Bruneians studying in the US up by 23%

National 1 minute, 59 seconds


THE number of Bruneians studying in colleges and universities in the United States of America increased by 23 per cent in 2014/2015 compared to the period between 2013/2014, according to the Open Doors Report on International Educational Exchange.

Public Affairs Officer from the US Embassy in Brunei Dr Edward Findlay told The Brunei Times recently that the latest annual report released in November last year listed 73 Bruneians studying at colleges and universities, up from 60 from the previous report.

Findlay said the flexibility of American undergraduate degrees, a wide range of universities and states to choose from and cosmopolitan culture were the biggest draws.

“The number of universities and courses that you can choose from in the US is huge, combined with the different experiences you can get from the different states gives potential students a huge range of higher education options that few others can,” said Findlay on the sidelines of a charity run held at Sayydina Ali Secondary School last weekend.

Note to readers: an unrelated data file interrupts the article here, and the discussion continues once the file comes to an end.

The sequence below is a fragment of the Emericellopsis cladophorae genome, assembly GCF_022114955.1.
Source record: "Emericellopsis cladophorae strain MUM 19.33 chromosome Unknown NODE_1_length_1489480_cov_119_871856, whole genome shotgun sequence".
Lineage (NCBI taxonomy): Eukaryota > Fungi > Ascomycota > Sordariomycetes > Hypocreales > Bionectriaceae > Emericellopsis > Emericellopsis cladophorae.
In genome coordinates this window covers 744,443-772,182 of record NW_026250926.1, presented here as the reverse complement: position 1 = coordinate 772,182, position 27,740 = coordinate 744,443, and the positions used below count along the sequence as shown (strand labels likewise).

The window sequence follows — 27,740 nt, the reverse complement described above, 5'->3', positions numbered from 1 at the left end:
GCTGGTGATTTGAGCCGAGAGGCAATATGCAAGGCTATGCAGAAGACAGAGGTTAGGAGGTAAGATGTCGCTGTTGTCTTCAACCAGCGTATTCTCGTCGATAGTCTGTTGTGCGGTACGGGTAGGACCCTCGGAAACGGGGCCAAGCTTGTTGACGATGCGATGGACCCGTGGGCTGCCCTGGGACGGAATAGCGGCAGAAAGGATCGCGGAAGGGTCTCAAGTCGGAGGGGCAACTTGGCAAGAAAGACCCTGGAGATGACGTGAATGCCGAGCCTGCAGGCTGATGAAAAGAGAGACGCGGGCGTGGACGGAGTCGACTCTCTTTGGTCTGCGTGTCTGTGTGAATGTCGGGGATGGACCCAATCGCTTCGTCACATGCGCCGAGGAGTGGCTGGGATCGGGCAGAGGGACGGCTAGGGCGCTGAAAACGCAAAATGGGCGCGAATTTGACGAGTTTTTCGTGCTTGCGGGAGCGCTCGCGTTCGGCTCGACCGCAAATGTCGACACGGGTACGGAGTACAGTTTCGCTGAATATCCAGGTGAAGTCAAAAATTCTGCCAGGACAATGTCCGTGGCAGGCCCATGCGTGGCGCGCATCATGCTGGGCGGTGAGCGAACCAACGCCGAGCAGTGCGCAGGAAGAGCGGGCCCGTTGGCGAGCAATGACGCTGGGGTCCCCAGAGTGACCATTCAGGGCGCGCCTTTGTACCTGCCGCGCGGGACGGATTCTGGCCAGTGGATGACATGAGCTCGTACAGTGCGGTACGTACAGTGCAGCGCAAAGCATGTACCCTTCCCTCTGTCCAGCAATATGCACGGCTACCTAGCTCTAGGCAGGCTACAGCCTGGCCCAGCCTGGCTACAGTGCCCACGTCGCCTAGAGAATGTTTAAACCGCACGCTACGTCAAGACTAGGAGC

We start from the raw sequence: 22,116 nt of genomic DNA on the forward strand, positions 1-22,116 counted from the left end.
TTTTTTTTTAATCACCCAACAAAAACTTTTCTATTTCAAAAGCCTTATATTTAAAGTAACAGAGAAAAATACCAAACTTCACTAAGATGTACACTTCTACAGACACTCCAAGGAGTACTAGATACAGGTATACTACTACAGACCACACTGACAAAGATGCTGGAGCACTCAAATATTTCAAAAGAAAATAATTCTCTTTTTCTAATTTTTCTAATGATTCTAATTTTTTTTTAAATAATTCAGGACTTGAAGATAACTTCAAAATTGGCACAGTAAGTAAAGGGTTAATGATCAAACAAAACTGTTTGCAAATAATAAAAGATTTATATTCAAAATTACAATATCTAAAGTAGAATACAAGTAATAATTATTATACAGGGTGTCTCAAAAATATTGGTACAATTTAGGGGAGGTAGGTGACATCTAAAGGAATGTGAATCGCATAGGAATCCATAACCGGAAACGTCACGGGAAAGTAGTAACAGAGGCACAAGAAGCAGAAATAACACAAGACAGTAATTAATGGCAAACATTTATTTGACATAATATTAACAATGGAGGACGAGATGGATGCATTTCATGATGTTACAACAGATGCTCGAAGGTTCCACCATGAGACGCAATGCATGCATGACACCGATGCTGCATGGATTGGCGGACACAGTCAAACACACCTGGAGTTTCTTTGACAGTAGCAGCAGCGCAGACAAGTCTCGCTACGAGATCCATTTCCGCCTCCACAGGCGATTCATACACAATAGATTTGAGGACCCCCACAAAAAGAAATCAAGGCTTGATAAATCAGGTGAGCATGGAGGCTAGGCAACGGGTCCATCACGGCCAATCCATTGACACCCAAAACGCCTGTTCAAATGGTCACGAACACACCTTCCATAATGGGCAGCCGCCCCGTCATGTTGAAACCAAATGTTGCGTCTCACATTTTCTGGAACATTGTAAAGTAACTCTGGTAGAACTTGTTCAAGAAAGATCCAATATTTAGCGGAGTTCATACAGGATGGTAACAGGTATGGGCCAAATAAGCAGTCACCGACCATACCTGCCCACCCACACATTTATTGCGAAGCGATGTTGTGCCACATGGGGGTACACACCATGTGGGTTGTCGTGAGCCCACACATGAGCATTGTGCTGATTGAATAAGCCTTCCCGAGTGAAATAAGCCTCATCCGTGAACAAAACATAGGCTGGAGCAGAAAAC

“For undergraduates, you don't have to choose what you will major or specialise in during the first year, so you can explore and see what's available to you before deciding what's best for you by the second year.”

According to the Open Doors Report, which measures student traffic in US colleges and universities exclusively, the number of Bruneians studying in the US has gradually risen past ten years, beginning with just 12 Bruneian students in 2005 to 2006.

Bruneians seeking education overseas and outside Southeast Asia have traditionally favoured universities in the United Kingdom over those in the US, partly due to a more synced secondary education system.

Findlay said exposure to the United States education system has also been aided by several programmes and fellowships offered by the US government to the Southeast Asian region, including Brunei. These include the Southeast Asia Youth Leadership Programme (SEAYLP) targeted for secondary students, and the Young Southeast Asian Leaders Initiative for older youth which is separated into professional and academic programmes.

“Certainly Bruneians who are selected for these programmes either spend time or visit US higher learning institutions, so they would be in a good position to decide if they like the environment, teaching and facilities,” he said. He added that selection for this year's SEAYLP participants has begun, with the Ministry of Education and the US embassy working together to identify which five students will join the programme.

The Brunei Times